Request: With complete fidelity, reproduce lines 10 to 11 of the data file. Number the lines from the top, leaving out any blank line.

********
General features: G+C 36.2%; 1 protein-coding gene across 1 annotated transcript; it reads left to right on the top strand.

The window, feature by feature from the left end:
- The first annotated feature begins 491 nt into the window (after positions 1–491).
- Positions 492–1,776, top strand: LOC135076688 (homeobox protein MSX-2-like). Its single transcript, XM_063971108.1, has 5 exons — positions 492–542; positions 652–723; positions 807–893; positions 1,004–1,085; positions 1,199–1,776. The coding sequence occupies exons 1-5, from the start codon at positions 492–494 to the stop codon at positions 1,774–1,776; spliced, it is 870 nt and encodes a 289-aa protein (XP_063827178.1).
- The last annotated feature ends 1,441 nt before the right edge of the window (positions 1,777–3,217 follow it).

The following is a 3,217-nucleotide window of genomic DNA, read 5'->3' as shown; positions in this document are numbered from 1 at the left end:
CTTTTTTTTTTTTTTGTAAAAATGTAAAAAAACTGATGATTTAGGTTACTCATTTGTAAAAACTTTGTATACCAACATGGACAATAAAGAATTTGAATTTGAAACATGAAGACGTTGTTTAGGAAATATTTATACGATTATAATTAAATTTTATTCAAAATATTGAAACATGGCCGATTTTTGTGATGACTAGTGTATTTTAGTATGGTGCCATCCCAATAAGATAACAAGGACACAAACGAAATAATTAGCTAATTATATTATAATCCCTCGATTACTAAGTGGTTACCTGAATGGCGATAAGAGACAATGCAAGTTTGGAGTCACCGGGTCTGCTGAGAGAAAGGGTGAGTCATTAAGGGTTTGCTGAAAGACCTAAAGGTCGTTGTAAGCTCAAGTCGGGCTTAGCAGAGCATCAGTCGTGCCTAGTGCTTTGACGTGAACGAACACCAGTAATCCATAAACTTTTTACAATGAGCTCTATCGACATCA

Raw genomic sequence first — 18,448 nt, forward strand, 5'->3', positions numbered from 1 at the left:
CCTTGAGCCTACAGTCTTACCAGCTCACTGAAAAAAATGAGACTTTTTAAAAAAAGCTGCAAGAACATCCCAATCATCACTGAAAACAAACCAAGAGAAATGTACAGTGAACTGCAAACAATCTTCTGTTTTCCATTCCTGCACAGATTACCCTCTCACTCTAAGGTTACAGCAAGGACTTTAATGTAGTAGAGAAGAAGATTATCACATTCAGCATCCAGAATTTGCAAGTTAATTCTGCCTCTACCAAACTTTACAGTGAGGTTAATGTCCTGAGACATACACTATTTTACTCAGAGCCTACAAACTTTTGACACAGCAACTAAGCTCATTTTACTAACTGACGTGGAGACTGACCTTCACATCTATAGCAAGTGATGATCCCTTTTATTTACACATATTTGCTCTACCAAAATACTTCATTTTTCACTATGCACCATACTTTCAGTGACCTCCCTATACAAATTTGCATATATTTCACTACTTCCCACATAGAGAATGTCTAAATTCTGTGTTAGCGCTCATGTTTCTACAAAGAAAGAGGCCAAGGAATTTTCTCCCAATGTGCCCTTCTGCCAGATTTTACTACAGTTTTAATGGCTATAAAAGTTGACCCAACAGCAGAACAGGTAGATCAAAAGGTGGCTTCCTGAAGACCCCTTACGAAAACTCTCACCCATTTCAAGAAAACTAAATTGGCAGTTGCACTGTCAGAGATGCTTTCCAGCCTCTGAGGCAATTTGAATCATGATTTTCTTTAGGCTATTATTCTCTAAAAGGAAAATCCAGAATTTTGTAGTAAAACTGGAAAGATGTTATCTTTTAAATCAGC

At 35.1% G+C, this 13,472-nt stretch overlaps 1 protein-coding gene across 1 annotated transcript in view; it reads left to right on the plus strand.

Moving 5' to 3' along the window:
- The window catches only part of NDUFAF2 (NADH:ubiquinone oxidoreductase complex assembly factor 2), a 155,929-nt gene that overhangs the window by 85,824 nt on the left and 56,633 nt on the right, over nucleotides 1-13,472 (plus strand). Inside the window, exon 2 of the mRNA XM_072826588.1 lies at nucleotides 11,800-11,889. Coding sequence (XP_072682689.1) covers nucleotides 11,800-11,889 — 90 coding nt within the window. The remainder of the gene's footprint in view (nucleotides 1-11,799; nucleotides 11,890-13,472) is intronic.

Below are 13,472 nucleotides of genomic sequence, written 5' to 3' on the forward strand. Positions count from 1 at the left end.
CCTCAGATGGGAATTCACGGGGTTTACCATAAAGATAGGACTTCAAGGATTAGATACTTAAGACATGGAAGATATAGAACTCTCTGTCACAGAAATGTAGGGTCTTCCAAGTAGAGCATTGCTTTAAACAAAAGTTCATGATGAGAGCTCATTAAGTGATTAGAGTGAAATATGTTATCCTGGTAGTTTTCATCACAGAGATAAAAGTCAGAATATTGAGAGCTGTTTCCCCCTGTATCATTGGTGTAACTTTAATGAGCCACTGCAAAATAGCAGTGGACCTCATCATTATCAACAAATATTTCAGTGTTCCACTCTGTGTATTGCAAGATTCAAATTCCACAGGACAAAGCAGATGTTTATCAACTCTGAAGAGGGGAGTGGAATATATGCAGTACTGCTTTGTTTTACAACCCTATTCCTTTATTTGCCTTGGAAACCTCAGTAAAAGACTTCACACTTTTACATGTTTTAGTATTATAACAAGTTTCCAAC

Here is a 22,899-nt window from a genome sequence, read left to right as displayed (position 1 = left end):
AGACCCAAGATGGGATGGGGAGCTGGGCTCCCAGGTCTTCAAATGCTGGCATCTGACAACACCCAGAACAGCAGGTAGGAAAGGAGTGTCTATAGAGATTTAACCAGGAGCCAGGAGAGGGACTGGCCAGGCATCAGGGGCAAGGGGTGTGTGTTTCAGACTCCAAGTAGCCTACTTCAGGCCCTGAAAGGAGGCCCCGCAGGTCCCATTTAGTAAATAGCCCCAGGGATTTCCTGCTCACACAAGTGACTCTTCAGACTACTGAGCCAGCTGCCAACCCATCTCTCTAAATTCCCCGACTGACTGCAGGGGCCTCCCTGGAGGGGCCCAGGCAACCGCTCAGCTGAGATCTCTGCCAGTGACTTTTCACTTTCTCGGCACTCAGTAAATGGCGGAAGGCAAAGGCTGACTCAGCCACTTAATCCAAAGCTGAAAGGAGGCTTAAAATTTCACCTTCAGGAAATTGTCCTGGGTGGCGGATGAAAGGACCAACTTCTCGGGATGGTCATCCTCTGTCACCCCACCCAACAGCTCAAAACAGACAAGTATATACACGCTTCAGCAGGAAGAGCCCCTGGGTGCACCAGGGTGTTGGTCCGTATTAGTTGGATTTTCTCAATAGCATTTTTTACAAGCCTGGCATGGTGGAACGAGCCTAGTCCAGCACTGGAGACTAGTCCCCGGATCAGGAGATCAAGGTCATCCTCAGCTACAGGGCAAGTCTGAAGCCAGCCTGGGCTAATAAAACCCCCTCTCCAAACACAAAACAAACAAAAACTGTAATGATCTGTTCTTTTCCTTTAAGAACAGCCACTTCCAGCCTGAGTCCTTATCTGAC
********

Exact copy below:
At 35.1% G+C, this 13,472-nt stretch overlaps 1 protein-coding gene across 1 annotated transcript in view; it reads left to right on the plus strand.

Moving 5' to 3' along the window: